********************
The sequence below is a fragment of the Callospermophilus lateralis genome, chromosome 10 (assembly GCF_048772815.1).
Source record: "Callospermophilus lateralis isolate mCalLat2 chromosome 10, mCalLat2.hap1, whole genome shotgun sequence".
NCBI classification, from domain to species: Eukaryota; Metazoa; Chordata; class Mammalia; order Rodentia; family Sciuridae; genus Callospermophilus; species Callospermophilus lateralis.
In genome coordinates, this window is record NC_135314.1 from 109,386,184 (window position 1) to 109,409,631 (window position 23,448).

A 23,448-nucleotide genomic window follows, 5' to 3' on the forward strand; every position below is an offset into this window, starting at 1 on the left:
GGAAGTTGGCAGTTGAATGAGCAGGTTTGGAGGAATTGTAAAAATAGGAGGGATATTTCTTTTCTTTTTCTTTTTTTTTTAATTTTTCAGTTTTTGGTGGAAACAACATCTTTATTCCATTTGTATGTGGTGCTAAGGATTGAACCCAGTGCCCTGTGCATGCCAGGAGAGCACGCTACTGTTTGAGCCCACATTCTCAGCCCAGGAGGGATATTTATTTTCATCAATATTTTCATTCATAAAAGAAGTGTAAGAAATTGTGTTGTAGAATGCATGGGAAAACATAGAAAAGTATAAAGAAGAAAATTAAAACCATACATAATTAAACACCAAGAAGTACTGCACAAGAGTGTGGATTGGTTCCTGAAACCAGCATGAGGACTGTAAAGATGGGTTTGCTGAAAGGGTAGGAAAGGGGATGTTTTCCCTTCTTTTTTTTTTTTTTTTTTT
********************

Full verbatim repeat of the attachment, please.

The sequence below is a fragment of the Callospermophilus lateralis genome, chromosome 10 (assembly GCF_048772815.1).
Source record: "Callospermophilus lateralis isolate mCalLat2 chromosome 10, mCalLat2.hap1, whole genome shotgun sequence".
NCBI classification, from domain to species: Eukaryota; Metazoa; Chordata; class Mammalia; order Rodentia; family Sciuridae; genus Callospermophilus; species Callospermophilus lateralis.
In genome coordinates, this window is record NC_135314.1 from 109,386,184 (window position 1) to 109,409,631 (window position 23,448).

A 23,448-nucleotide genomic window follows, 5' to 3' on the forward strand; every position below is an offset into this window, starting at 1 on the left:
GGAAGTTGGCAGTTGAATGAGCAGGTTTGGAGGAATTGTAAAAATAGGAGGGATATTTCTTTTCTTTTTCTTTTTTTTTTAATTTTTCAGTTTTTGGTGGAAACAACATCTTTATTCCATTTGTATGTGGTGCTAAGGATTGAACCCAGTGCCCTGTGCATGCCAGGAGAGCACGCTACTGTTTGAGCCCACATTCTCAGCCCAGGAGGGATATTTATTTTCATCAATATTTTCATTCATAAAAGAAGTGTAAGAAATTGTGTTGTAGAATGCATGGGAAAACATAGAAAAGTATAAAGAAGAAAATTAAAACCATACATAATTAAACACCAAGAAGTACTGCACAAGAGTGTGGATTGGTTCCTGAAACCAGCATGAGGACTGTAAAGATGGGTTTGCTGAAAGGGTAGGAAAGGGGATGTTTTCCCTTCTTTTTTTTTTTTTTTTTTT